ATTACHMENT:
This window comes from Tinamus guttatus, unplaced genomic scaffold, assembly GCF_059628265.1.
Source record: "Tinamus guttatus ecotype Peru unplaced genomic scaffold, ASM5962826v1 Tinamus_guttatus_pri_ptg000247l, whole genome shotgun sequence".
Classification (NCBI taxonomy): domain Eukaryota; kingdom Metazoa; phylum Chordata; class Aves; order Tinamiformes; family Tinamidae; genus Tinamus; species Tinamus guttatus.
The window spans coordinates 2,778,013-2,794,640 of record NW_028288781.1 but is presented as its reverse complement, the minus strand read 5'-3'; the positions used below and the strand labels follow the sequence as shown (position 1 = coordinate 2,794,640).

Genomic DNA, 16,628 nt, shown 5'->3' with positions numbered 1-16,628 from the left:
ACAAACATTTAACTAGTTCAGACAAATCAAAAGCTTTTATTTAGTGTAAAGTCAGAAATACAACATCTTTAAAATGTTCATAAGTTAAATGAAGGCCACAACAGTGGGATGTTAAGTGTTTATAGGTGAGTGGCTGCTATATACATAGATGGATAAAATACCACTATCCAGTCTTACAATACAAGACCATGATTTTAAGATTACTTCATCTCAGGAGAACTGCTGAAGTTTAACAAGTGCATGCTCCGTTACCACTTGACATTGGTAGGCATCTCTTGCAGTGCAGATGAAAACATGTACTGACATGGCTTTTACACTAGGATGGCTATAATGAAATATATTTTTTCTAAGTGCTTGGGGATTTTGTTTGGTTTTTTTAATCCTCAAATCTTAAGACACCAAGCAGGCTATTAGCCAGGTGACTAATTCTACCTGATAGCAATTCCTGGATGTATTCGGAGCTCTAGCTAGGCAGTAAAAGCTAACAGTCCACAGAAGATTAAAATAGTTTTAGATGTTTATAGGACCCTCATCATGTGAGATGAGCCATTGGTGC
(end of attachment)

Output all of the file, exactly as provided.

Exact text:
This window comes from Tinamus guttatus, unplaced genomic scaffold, assembly GCF_059628265.1.
Source record: "Tinamus guttatus ecotype Peru unplaced genomic scaffold, ASM5962826v1 Tinamus_guttatus_pri_ptg000247l, whole genome shotgun sequence".
Classification (NCBI taxonomy): domain Eukaryota; kingdom Metazoa; phylum Chordata; class Aves; order Tinamiformes; family Tinamidae; genus Tinamus; species Tinamus guttatus.
The window spans coordinates 2,778,013-2,794,640 of record NW_028288781.1 but is presented as its reverse complement, the minus strand read 5'-3'; the positions used below and the strand labels follow the sequence as shown (position 1 = coordinate 2,794,640).

Genomic DNA, 16,628 nt, shown 5'->3' with positions numbered 1-16,628 from the left:
ACAAACATTTAACTAGTTCAGACAAATCAAAAGCTTTTATTTAGTGTAAAGTCAGAAATACAACATCTTTAAAATGTTCATAAGTTAAATGAAGGCCACAACAGTGGGATGTTAAGTGTTTATAGGTGAGTGGCTGCTATATACATAGATGGATAAAATACCACTATCCAGTCTTACAATACAAGACCATGATTTTAAGATTACTTCATCTCAGGAGAACTGCTGAAGTTTAACAAGTGCATGCTCCGTTACCACTTGACATTGGTAGGCATCTCTTGCAGTGCAGATGAAAACATGTACTGACATGGCTTTTACACTAGGATGGCTATAATGAAATATATTTTTTCTAAGTGCTTGGGGATTTTGTTTGGTTTTTTTAATCCTCAAATCTTAAGACACCAAGCAGGCTATTAGCCAGGTGACTAATTCTACCTGATAGCAATTCCTGGATGTATTCGGAGCTCTAGCTAGGCAGTAAAAGCTAACAGTCCACAGAAGATTAAAATAGTTTTAGATGTTTATAGGACCCTCATCATGTGAGATGAGCCATTGGTGC